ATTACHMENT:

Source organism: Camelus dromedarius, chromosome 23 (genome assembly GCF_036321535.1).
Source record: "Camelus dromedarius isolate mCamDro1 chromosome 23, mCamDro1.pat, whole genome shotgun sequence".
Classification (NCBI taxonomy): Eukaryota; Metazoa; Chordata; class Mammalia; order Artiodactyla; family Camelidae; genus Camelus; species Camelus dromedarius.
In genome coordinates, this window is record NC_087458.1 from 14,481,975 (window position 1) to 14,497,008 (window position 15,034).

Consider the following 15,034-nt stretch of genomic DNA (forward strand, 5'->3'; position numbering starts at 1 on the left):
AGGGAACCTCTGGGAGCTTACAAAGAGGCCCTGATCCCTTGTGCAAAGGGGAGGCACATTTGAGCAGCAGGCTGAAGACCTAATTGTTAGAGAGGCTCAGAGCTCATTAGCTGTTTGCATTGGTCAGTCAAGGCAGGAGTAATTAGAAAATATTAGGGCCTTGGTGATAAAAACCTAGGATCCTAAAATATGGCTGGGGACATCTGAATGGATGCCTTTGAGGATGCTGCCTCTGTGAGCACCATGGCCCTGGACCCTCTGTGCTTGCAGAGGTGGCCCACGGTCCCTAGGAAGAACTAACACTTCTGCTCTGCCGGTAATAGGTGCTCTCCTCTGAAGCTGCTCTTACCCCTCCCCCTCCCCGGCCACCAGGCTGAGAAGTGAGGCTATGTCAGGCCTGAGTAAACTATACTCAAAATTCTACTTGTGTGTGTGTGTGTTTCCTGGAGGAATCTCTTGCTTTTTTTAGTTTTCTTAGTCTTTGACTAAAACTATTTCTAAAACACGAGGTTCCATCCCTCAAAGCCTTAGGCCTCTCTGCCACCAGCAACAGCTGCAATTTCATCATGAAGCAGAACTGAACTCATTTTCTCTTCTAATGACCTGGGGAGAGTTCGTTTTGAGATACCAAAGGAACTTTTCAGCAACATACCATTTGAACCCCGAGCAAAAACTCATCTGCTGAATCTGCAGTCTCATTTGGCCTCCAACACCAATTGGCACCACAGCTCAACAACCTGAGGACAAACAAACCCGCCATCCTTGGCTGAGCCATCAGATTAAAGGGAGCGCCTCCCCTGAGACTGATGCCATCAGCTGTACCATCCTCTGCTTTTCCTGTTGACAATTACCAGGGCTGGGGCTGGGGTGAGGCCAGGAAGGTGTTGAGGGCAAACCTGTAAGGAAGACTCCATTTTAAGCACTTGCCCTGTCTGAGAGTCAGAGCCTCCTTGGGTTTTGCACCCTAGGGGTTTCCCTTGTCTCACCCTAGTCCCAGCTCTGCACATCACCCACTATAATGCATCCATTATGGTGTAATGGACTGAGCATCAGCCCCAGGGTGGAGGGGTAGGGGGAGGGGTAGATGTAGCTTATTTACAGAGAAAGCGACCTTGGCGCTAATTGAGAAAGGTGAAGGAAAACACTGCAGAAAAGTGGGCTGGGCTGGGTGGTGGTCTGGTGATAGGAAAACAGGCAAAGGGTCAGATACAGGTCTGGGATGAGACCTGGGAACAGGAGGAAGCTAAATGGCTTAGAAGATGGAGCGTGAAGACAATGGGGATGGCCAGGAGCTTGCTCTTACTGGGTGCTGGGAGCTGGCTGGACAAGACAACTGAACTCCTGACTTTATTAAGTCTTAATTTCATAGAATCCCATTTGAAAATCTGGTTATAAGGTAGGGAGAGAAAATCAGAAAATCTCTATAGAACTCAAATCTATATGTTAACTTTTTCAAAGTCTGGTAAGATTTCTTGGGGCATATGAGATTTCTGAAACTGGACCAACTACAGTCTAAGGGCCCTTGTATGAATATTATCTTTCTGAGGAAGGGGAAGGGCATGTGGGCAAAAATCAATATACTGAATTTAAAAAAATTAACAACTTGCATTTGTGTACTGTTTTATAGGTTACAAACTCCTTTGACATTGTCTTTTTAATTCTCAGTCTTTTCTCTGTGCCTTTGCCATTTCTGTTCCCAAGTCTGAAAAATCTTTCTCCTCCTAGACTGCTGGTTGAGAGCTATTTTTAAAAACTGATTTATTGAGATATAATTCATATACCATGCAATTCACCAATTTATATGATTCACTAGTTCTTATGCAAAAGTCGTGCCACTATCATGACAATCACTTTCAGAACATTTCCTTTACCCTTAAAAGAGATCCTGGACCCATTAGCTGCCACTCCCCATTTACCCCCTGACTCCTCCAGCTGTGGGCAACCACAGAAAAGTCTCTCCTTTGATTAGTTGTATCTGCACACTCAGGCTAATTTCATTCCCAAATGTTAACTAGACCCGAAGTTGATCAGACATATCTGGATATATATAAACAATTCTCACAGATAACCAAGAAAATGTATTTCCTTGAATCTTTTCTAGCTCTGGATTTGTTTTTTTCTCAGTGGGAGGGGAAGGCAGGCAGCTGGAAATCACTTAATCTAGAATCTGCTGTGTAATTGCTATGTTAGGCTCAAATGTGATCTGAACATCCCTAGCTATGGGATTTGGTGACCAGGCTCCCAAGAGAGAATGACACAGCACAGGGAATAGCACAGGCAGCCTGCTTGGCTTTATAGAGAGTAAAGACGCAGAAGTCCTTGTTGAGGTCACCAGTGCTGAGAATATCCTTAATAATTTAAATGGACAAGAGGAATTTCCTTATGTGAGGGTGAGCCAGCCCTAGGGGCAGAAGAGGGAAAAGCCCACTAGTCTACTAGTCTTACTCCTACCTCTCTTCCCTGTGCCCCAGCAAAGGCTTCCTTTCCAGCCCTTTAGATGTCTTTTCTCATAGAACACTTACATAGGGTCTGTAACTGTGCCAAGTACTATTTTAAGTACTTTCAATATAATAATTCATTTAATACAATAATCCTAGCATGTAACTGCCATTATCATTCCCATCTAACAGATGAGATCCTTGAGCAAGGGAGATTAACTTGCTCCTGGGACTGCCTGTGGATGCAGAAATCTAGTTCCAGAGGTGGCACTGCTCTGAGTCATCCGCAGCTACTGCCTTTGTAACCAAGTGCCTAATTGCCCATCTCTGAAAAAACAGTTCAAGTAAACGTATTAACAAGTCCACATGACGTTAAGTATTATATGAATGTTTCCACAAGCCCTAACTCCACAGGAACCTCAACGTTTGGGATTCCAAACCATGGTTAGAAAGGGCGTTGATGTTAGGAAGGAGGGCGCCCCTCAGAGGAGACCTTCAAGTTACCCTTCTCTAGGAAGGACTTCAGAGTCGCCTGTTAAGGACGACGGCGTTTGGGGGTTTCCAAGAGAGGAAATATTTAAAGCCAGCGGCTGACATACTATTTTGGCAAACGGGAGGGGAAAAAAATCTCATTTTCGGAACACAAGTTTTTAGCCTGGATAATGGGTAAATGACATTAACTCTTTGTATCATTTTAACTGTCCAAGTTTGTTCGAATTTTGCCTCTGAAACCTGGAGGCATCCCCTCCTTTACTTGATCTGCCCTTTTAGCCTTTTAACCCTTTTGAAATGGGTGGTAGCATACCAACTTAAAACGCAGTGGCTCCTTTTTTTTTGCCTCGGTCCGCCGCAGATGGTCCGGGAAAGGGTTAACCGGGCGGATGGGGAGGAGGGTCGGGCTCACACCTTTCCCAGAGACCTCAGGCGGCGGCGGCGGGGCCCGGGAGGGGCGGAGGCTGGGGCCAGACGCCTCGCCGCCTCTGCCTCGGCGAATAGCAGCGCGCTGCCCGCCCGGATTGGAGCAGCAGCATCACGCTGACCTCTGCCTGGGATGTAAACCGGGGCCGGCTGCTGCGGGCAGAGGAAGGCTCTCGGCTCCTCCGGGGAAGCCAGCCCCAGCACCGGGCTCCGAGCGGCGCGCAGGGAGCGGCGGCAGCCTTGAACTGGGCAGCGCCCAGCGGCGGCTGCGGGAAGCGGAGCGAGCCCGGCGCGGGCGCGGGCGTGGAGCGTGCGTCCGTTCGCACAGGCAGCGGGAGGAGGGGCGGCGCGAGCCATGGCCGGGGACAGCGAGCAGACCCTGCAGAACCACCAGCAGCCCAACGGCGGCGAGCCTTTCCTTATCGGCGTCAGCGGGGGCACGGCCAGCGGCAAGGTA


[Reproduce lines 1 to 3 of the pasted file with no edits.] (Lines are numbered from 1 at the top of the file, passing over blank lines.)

Source organism: Camelus dromedarius, chromosome 23 (genome assembly GCF_036321535.1).
Source record: "Camelus dromedarius isolate mCamDro1 chromosome 23, mCamDro1.pat, whole genome shotgun sequence".
Classification (NCBI taxonomy): Eukaryota; Metazoa; Chordata; class Mammalia; order Artiodactyla; family Camelidae; genus Camelus; species Camelus dromedarius.